Family-supported Smoking Cessation for Chronically Ill Veterans

This study has been completed.
Sponsor:
Information provided by (Responsible Party):
Department of Veterans Affairs
ClinicalTrials.gov Identifier:
NCT00448344
First received: March 14, 2007
Last updated: August 27, 2014
Last verified: August 2014
  Purpose

The overarching aim of the study is to evaluate in a randomized trial the impact of a family-supported intervention compared to a standard veteran-focused telephone counseling control group to promote smoking cessation among cancer and heart disease patients.


Condition Intervention
Chronic Disease
Neoplasm
Cardiovascular Disease
Pulmonary Disease, Chronic Obstructive
Diabetes Mellitus
Hypertension
Behavioral: Family-supported
Behavioral: Standard Telephone counseling

Study Type: Interventional
Study Design: Allocation: Randomized
Endpoint Classification: Efficacy Study
Intervention Model: Parallel Assignment
Masking: Open Label
Primary Purpose: Treatment
Official Title: Family-Supported Smoking Cessation for Chronically Ill Veterans

Resource links provided by NLM:


Further study details as provided by Department of Veterans Affairs:

Primary Outcome Measures:
  • The Impact of a Family-supported Intervention on Rates of Abstinence From Cigarettes Compared to a Standard Intervention [ Time Frame: 5 months ] [ Designated as safety issue: No ]
    self-reported 7-day point prevalent abstinence


Secondary Outcome Measures:
  • The Impact of a Family-supported Intervention on Abstinence at 12-month Follow-up [ Time Frame: 12-months follow-up ] [ Designated as safety issue: No ]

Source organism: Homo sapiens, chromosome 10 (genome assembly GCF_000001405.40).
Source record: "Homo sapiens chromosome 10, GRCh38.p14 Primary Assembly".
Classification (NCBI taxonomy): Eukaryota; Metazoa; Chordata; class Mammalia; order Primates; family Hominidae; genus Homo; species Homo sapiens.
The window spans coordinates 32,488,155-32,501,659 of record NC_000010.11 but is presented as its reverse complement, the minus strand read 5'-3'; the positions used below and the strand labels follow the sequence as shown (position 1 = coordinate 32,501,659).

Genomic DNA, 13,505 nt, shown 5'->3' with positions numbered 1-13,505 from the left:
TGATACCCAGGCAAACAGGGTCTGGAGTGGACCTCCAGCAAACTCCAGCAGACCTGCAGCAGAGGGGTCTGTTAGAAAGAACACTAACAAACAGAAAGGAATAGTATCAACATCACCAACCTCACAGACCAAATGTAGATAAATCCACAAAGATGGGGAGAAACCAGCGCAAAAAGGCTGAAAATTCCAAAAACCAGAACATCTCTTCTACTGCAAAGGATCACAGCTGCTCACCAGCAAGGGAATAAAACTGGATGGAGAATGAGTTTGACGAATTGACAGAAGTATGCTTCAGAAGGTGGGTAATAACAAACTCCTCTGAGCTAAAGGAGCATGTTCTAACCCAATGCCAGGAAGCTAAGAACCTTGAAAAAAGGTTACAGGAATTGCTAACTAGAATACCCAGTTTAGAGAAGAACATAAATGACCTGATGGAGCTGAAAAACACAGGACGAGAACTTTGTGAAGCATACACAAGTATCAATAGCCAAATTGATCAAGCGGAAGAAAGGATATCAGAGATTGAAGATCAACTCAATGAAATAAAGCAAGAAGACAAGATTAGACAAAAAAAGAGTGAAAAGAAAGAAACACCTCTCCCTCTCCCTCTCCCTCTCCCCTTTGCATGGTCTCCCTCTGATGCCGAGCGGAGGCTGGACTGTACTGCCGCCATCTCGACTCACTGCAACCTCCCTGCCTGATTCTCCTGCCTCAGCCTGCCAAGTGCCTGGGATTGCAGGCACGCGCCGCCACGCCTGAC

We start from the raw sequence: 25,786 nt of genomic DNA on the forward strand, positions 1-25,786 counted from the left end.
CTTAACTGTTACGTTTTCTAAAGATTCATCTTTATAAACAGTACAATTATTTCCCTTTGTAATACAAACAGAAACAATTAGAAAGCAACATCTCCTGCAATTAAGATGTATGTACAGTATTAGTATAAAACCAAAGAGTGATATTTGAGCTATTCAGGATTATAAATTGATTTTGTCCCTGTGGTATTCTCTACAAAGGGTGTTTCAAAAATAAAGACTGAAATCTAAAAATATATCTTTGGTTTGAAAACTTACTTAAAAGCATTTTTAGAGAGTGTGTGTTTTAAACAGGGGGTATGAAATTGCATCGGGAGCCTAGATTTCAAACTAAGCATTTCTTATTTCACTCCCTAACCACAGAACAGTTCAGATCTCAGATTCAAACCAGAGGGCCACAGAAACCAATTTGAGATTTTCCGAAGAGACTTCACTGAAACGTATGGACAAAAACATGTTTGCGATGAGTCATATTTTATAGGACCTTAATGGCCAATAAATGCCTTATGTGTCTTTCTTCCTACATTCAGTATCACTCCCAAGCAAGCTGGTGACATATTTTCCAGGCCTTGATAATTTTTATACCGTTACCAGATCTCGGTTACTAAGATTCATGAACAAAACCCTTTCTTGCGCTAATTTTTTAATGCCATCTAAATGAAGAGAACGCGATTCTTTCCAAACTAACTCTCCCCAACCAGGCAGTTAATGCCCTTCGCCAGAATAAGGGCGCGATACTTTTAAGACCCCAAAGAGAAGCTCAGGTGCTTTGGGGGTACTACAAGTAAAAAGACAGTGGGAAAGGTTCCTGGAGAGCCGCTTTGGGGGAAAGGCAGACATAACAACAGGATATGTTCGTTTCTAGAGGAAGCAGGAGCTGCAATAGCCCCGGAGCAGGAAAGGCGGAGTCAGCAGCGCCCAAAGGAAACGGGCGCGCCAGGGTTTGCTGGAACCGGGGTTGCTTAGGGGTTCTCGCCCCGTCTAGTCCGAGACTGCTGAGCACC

self-reported 7- day point prevalent abstinence


Enrollment: 471
Study Start Date: February 2008
Study Completion Date: July 2012
Primary Completion Date: September 2010 (Final data collection date for primary outcome measure)
Arms Assigned Interventions
Experimental: Arm 1
Family-supported smoking cessation
Behavioral: Family-supported
Group receives quit kit, option for nicotine replacement therapy, and 5 telephone counseling sessions with the goal of attaining social support during the process of quitting smoking
Other Name: Intervention
Arm 2
Standard smoking cessation
Behavioral: Standard Telephone counseling
Group receives quit kit, option for nicotine replacement therapy, and 5 standard smoking cessation telephone counseling sessions
Other Name: Control

Detailed Description:

ANTICIPATED IMPACT(S) ON VETERAN'S HEALTHCARE:

Veterans with chronic disease who continue to smoke exact a significant burden on the VA health care system. Effective smoking cessation programs, that target veterans who continue to smoke after the diagnosis of a smoking-related chronic illness, are needed.

BACKGROUND/RATIONALE:

Chronic diseases related to tobacco exposure are common among veterans. Persistent tobacco use after being diagnosed with these diseases decreases quality of life and survival. Yet, 30% of veterans with these conditions continue to smoke. Researchers have found that the social environment is important for smokers. In our current NCI-funded study, 70% of veterans with lung cancer identified at least one family member who smokes and 45% live with a family member that smokes. A family-supported smoking cessation intervention timed to follow a veteran's diagnosis of cancer or heart disease could be effective for helping veterans quit smoking.

OBJECTIVES:

The overarching aim of the study is to evaluate in a randomized trial the impact of a family-supported intervention compared to a standard veteran-focused telephone counseling control group to promote smoking cessation among cancer and heart disease patients.